Blind to taking follow-through seriously

For years in my talks, writings, and books I’ve preached the absolute imperative for businesses to focus on developing and maintaining lifetime relationships with their customers and clients.

Call it a hobby, but I’m always on the lookout for good examples and bad examples of blinds 3businesses that nurture lifetime relationships.

I’m a skeptic. And I’m always testing. So it’s not unusual for me to place a smaller order with a company, to see how well they perform. If they do well, they get the big order. If they do poorly, I move on.

That’s exactly what happened recently when I placed my first order with a local franchise of a national blinds company.

A competent salesman came to the home. We chatted, talked about various projects I wanted to tackle. We talked about pricing and delivery. In keeping with my testing approach, I ordered two blinds – one for the bedroom and the other for my home office.

As predicted, in about three weeks I received a call telling me they were ready. We set a date for the installation.

As good as the salesman was, the installer was just the opposite.

He installed the blinds and they’re fine. But the overall experience was far from pleasant. Mostly, that had to do his clumsiness. (Not a good trait for an installer.) When he unpacked the office blind, it came in direct contact with the ceiling fan. I yelled. Fortunately, he backed off before any damage could be done.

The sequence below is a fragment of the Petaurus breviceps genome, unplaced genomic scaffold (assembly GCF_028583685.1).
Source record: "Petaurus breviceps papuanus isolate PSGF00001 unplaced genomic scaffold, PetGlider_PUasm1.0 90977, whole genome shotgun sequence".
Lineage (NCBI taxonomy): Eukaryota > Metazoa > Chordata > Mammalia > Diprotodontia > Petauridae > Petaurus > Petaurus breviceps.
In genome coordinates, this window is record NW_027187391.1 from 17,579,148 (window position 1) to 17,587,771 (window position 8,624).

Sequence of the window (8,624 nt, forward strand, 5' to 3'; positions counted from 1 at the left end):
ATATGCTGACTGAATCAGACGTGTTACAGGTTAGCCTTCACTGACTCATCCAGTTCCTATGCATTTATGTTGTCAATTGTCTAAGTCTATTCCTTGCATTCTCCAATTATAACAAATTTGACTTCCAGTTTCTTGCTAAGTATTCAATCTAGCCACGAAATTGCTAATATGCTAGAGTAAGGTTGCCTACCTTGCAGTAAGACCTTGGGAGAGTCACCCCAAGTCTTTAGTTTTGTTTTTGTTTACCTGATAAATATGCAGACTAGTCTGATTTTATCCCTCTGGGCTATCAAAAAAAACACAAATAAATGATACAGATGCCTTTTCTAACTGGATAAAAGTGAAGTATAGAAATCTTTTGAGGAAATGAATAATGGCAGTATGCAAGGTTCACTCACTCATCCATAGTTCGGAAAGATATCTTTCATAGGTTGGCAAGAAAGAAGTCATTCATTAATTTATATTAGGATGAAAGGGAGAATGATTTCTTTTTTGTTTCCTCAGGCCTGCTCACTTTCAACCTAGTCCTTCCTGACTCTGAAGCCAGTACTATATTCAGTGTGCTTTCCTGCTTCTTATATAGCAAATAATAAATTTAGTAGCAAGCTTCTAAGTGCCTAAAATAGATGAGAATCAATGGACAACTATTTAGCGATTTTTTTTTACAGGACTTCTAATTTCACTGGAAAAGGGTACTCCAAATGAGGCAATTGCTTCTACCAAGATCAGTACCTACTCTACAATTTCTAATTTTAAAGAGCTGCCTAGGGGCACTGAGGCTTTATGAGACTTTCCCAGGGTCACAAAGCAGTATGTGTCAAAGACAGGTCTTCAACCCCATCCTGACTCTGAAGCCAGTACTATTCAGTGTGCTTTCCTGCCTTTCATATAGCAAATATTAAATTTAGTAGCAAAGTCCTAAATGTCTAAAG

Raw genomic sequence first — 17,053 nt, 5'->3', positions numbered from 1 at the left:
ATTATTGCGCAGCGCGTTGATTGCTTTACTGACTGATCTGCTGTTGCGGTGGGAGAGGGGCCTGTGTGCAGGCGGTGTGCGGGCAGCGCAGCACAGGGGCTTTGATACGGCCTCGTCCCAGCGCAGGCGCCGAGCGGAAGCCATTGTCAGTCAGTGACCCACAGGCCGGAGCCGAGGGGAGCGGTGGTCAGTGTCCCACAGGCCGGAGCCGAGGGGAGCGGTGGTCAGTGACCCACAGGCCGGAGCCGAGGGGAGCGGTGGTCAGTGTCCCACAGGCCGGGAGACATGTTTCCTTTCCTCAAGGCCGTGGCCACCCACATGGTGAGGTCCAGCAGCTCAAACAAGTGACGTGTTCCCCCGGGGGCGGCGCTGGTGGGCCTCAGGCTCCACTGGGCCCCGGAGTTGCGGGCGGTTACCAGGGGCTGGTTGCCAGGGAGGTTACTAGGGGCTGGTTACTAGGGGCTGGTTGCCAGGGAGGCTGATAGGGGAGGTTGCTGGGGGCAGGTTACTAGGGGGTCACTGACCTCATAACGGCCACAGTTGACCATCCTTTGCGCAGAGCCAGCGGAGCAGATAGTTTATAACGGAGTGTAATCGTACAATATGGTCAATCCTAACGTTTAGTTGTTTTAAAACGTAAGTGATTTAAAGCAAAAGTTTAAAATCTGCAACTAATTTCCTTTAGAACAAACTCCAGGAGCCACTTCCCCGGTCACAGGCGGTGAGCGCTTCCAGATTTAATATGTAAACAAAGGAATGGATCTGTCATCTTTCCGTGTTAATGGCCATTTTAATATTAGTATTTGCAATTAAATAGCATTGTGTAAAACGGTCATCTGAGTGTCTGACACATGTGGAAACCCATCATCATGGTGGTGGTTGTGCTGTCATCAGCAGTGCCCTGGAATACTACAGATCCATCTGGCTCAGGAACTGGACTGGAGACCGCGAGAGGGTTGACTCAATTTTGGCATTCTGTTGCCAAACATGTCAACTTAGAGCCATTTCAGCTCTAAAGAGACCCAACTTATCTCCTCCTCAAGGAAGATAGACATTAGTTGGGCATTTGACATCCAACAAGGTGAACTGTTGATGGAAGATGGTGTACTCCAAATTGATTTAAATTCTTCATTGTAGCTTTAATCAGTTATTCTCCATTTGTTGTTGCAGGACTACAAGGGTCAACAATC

He also stepped on some ceramic floor tiles in the hallway, loosening grout and a couple of tiles. (They probably could have used work to begin with, but it suddenly became an urgent project.)

After he left, I called the office and explained what happened. The person who answered said she’d tell the owner. Two weeks passed. I didn’t hear from the owner. I posted a review on Facebook. I spoke well about what went well, but told the installation story much as I related it here.

Whether or not he was privy to what transpired, the thing that confounds me is that I never heard back from the salesman. He knew there was a second and larger sale waiting in the wings.

Had he called, I would have shared my story. He would have consoled me and told me he’d personally supervise the next installation or he would make sure they sent someone different. Above all, I would have known they cared.

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